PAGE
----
The Washington representatives of this family can be split into two groups, or subfamilies. The adaptable gulls are the most familiar. Sociable in all seasons, they are mainly coastal, but a number of species also nest inland. Many—but not all—are found around people. Gulls have highly variable foraging techniques and diets. Terns forage in flight, swooping to catch fish or insects. They dive headfirst into the water for fish. Although they are likely to be near water, they spend less time swimming than gulls.
The Heerman's Gull is the size of a Ring-billed Gull, but stockier. It is unique in that its plumage is mostly dark. The Heerman's Gull has a dark gray back and wings with a lighter gray body. The head is white with a black-tipped red bill and a dark eye. The tail is black with a white terminal band. The wing has a white trailing edge and black tips. Some individuals have a white patch at the wrist. The feet are black. The Heerman's Gull is often mistaken for a jaeger. Non-breeding adults appear similar to breeding adults, but have a dark streaked head. Juveniles are solid brown overall in their first year and solid gray in their second year. They reach maturity in their fourth year.
A Pacific species, the Heerman's Gull nests in western Mexico, and spends the non-breeding season in marine areas. A variety of coastal habitats, including rocky shores, bays, small offshore islands, kelp beds, sandy beaches, and estuaries, are all potential roosting sites. They seldom spend time at garbage dumps or on fresh water.
While large roosting flocks are seen, Heerman's Gulls are rarely seen flying in large flocks. These gulls are aggressive, chasing other seabirds, especially Brown Pelicans, and stealing food from them.
Fish and other small marine creatures make up the majority of the diet. Eggs, other birds, refuse, and carrion are also eaten, although Heerman's Gulls eat less refuse and carrion than do most other gull species.
Heerman's Gulls breed in early spring in large colonies on islands off the west Mexican coast. Nests are located on level ground, a shallow scrape in the soil lightly lined with feathers, grass, or weeds. Both parents incubate the 2-3 eggs for about 4 weeks, and both feed the young. Age at first flight is not known.
In late May, after their early breeding season, Heerman's Gulls migrate north along the Pacific Coast. Their migration coincides with that of the Brown Pelican, from whom they often steal food. They arrive in the Northwest in mid-summer and stay through the fall, when they return to Mexico to breed. Some may also disperse south from the breeding grounds along the Mexican Coast.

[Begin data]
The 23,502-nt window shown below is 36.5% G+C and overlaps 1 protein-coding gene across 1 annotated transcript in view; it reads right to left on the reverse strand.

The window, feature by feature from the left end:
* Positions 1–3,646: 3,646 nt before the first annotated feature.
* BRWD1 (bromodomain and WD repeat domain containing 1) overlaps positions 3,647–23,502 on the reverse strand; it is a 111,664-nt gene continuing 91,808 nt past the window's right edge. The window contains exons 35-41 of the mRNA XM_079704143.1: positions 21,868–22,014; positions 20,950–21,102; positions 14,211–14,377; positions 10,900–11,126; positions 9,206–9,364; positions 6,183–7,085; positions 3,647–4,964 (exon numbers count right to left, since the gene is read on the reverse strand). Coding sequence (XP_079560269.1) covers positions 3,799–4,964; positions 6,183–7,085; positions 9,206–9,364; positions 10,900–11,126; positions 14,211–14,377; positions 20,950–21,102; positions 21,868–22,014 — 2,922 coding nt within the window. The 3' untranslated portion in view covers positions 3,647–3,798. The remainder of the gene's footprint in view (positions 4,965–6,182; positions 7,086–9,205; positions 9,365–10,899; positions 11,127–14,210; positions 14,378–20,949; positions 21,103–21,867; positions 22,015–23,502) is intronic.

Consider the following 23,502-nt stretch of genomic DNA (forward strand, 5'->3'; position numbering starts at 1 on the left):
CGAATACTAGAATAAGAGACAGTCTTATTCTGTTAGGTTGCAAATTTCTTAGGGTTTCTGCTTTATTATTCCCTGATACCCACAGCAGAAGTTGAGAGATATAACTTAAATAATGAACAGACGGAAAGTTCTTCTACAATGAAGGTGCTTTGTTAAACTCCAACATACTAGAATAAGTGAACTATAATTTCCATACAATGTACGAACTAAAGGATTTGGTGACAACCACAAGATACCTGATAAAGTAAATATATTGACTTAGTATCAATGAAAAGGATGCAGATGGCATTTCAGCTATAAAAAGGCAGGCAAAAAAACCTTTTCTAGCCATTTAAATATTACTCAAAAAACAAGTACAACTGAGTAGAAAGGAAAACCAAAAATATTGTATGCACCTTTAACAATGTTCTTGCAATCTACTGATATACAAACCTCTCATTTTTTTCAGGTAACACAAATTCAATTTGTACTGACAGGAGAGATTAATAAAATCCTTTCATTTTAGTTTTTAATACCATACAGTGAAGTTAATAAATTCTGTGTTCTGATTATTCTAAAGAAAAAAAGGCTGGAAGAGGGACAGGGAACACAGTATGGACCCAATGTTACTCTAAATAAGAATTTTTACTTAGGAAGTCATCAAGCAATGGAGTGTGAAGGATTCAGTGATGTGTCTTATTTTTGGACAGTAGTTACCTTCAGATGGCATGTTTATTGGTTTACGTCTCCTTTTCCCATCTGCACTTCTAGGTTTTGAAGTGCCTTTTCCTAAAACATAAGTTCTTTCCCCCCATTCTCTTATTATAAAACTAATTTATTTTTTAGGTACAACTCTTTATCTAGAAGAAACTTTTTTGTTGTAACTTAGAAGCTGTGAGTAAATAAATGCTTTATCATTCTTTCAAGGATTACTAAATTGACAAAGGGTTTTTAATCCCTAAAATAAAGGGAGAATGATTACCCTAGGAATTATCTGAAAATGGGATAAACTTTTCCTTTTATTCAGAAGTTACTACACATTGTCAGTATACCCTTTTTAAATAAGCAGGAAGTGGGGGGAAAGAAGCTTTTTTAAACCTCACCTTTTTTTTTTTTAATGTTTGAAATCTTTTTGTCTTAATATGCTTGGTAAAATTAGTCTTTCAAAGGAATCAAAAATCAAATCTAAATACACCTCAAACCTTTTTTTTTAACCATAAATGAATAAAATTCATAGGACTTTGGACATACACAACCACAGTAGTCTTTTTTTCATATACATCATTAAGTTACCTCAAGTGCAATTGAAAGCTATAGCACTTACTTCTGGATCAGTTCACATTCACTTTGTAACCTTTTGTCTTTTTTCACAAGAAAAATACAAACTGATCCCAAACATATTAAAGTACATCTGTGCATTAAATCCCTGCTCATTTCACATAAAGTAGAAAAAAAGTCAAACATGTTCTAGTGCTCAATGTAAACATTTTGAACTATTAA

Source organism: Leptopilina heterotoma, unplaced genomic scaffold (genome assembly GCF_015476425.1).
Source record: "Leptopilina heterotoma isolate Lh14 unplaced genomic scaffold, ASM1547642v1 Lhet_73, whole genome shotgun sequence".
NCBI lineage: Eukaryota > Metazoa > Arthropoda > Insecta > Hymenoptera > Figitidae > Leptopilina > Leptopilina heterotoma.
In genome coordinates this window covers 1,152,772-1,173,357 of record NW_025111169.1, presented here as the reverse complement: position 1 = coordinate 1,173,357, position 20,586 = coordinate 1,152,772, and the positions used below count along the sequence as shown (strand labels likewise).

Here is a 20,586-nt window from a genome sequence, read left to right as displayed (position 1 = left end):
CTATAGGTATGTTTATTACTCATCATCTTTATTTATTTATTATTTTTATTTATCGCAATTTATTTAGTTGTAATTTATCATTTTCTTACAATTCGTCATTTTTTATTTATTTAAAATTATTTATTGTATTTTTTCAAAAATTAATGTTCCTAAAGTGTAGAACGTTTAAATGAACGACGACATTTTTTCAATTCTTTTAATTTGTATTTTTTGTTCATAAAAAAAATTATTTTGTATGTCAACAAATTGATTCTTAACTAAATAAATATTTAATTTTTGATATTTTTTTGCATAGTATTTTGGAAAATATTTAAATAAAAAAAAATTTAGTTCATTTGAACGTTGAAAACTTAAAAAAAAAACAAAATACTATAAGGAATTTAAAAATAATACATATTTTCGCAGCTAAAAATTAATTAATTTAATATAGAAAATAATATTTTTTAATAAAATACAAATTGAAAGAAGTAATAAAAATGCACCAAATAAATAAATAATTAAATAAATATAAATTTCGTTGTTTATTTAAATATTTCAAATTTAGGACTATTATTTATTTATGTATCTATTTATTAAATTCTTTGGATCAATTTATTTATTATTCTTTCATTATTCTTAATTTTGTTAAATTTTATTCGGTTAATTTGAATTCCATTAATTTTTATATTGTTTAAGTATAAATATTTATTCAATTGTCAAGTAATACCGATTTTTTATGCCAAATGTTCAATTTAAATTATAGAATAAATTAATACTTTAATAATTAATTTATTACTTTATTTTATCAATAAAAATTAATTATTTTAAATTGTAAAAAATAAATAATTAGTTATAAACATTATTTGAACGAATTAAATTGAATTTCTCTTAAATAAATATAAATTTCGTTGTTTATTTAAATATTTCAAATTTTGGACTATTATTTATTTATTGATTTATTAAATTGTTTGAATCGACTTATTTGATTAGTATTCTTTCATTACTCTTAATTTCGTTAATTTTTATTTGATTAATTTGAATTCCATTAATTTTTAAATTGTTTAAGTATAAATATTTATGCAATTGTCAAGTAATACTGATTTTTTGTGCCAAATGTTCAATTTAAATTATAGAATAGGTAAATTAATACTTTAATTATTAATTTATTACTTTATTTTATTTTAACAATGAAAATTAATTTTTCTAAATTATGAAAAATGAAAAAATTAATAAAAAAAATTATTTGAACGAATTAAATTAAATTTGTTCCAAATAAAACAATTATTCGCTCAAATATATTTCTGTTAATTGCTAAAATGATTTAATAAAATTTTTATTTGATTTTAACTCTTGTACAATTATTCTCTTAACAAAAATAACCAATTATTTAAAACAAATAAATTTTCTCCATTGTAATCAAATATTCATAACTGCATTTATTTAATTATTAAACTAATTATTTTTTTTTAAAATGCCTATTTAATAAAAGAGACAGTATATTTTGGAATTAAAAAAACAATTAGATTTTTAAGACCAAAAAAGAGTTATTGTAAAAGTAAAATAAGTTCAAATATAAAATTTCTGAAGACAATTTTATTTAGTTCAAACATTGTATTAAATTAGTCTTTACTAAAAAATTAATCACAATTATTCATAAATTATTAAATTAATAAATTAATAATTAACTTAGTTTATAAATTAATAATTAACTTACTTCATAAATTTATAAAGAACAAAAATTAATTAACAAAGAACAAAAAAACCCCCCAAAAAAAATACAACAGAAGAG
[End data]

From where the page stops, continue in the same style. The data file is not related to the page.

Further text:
Heerman's Gulls are vulnerable to disturbance on their nesting islands, and fishermen sometimes harvest their eggs. Recently, it has been observed that they migrate to the Northwest earlier.
When and Where to Find in Washington
Common in coastal areas from June through October, Heerman's Gulls frequently congregate at the mouths of large rivers, and there are often large flocks at the mouth of the Columbia River. They can also be found in the Strait of Juan de Fuca and the San Juan Islands. They are fairly regular in Puget Sound in small numbers.
Washington Range Map
North American Range Map
- Laughing GullLarus atricilla
- Franklin's GullLarus pipixcan
- Little GullLarus minutus
- Black-headed GullLarus ridibundus
- Bonaparte's GullLarus philadelphia
- Heermann's GullLarus heermanni
- Black-tailed GullLarus crassirostris
- Short-billed GullLarus canus
- Ring-billed GullLarus delawarensis
- California GullLarus californicus
- Herring GullLarus argentatus
- Thayer's GullLarus thayeri
- Iceland GullLarus glaucoides
- Lesser Black-backed GullLarus fuscus
- Slaty-backed GullLarus schistisagus
- Western GullLarus occidentalis
- Glaucous-winged GullLarus glaucescens
- Glaucous GullLarus hyperboreus
- Great Black-backed GullLarus marinus
- Sabine's GullXema sabini
- Black-legged KittiwakeRissa tridactyla
- Red-legged KittiwakeRissa brevirostris
- Ross's GullRhodostethia rosea
- Ivory GullPagophila eburnea
- Least TernSternula antillarum
- Caspian TernHydroprogne caspia
- Black TernChlidonias niger
- Common TernSterna hirundo
- Arctic TernSterna paradisaea
- Forster's TernSterna forsteri
- Elegant TernThalasseus elegans
|Federal Endangered Species List
|Audubon/American Bird Conservancy Watch List
|State Endangered Species List
|Audubon Washington Vulnerable Birds List